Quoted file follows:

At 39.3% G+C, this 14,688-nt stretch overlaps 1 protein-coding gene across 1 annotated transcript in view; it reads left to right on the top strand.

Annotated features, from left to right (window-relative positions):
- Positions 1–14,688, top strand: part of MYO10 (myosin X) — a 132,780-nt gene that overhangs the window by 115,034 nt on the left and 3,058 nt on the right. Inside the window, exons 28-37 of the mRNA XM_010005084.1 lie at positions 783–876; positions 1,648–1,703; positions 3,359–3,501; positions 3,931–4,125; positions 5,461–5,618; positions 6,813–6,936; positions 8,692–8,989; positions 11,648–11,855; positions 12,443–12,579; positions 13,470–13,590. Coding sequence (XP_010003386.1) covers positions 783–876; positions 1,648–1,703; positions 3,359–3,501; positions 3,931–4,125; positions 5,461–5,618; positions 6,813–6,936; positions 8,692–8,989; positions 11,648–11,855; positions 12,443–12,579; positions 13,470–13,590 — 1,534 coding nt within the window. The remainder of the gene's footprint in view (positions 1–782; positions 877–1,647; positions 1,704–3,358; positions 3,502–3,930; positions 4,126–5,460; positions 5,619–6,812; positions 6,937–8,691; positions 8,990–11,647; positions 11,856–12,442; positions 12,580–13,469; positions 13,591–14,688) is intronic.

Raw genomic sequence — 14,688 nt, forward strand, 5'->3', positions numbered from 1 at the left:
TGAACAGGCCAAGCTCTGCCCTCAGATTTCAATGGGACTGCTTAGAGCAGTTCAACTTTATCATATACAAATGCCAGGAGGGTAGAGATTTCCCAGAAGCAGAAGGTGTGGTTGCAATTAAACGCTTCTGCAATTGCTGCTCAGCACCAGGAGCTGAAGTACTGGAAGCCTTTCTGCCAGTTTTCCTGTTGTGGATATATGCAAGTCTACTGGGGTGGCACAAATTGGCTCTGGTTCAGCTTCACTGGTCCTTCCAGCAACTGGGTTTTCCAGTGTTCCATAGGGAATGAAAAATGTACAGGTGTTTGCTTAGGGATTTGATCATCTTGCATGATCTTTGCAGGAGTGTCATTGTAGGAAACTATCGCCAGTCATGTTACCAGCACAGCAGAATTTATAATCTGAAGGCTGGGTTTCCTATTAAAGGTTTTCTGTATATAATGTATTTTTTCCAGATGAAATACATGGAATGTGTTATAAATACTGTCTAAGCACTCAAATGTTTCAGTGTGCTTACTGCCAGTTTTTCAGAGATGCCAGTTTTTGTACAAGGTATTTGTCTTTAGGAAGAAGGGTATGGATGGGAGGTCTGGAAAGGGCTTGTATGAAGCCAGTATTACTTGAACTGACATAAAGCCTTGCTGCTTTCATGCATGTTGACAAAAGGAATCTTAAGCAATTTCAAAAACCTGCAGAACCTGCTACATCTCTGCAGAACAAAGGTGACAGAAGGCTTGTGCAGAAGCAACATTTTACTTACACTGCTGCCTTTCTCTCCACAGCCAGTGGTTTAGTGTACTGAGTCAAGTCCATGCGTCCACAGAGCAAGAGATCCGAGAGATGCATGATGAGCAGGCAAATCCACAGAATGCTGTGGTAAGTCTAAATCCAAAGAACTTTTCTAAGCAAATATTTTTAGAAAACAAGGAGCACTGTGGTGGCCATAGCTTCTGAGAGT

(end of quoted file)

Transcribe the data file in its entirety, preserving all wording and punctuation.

At 39.3% G+C, this 14,688-nt stretch overlaps 1 protein-coding gene across 1 annotated transcript in view; it reads left to right on the top strand.

Annotated features, from left to right (window-relative positions):
- Positions 1–14,688, top strand: part of MYO10 (myosin X) — a 132,780-nt gene that overhangs the window by 115,034 nt on the left and 3,058 nt on the right. Inside the window, exons 28-37 of the mRNA XM_010005084.1 lie at positions 783–876; positions 1,648–1,703; positions 3,359–3,501; positions 3,931–4,125; positions 5,461–5,618; positions 6,813–6,936; positions 8,692–8,989; positions 11,648–11,855; positions 12,443–12,579; positions 13,470–13,590. Coding sequence (XP_010003386.1) covers positions 783–876; positions 1,648–1,703; positions 3,359–3,501; positions 3,931–4,125; positions 5,461–5,618; positions 6,813–6,936; positions 8,692–8,989; positions 11,648–11,855; positions 12,443–12,579; positions 13,470–13,590 — 1,534 coding nt within the window. The remainder of the gene's footprint in view (positions 1–782; positions 877–1,647; positions 1,704–3,358; positions 3,502–3,930; positions 4,126–5,460; positions 5,619–6,812; positions 6,937–8,691; positions 8,990–11,647; positions 11,856–12,442; positions 12,580–13,469; positions 13,591–14,688) is intronic.

Raw genomic sequence — 14,688 nt, forward strand, 5'->3', positions numbered from 1 at the left:
TGAACAGGCCAAGCTCTGCCCTCAGATTTCAATGGGACTGCTTAGAGCAGTTCAACTTTATCATATACAAATGCCAGGAGGGTAGAGATTTCCCAGAAGCAGAAGGTGTGGTTGCAATTAAACGCTTCTGCAATTGCTGCTCAGCACCAGGAGCTGAAGTACTGGAAGCCTTTCTGCCAGTTTTCCTGTTGTGGATATATGCAAGTCTACTGGGGTGGCACAAATTGGCTCTGGTTCAGCTTCACTGGTCCTTCCAGCAACTGGGTTTTCCAGTGTTCCATAGGGAATGAAAAATGTACAGGTGTTTGCTTAGGGATTTGATCATCTTGCATGATCTTTGCAGGAGTGTCATTGTAGGAAACTATCGCCAGTCATGTTACCAGCACAGCAGAATTTATAATCTGAAGGCTGGGTTTCCTATTAAAGGTTTTCTGTATATAATGTATTTTTTCCAGATGAAATACATGGAATGTGTTATAAATACTGTCTAAGCACTCAAATGTTTCAGTGTGCTTACTGCCAGTTTTTCAGAGATGCCAGTTTTTGTACAAGGTATTTGTCTTTAGGAAGAAGGGTATGGATGGGAGGTCTGGAAAGGGCTTGTATGAAGCCAGTATTACTTGAACTGACATAAAGCCTTGCTGCTTTCATGCATGTTGACAAAAGGAATCTTAAGCAATTTCAAAAACCTGCAGAACCTGCTACATCTCTGCAGAACAAAGGTGACAGAAGGCTTGTGCAGAAGCAACATTTTACTTACACTGCTGCCTTTCTCTCCACAGCCAGTGGTTTAGTGTACTGAGTCAAGTCCATGCGTCCACAGAGCAAGAGATCCGAGAGATGCATGATGAGCAGGCAAATCCACAGAATGCTGTGGTAAGTCTAAATCCAAAGAACTTTTCTAAGCAAATATTTTTAGAAAACAAGGAGCACTGTGGTGGCCATAGCTTCTGAGAGT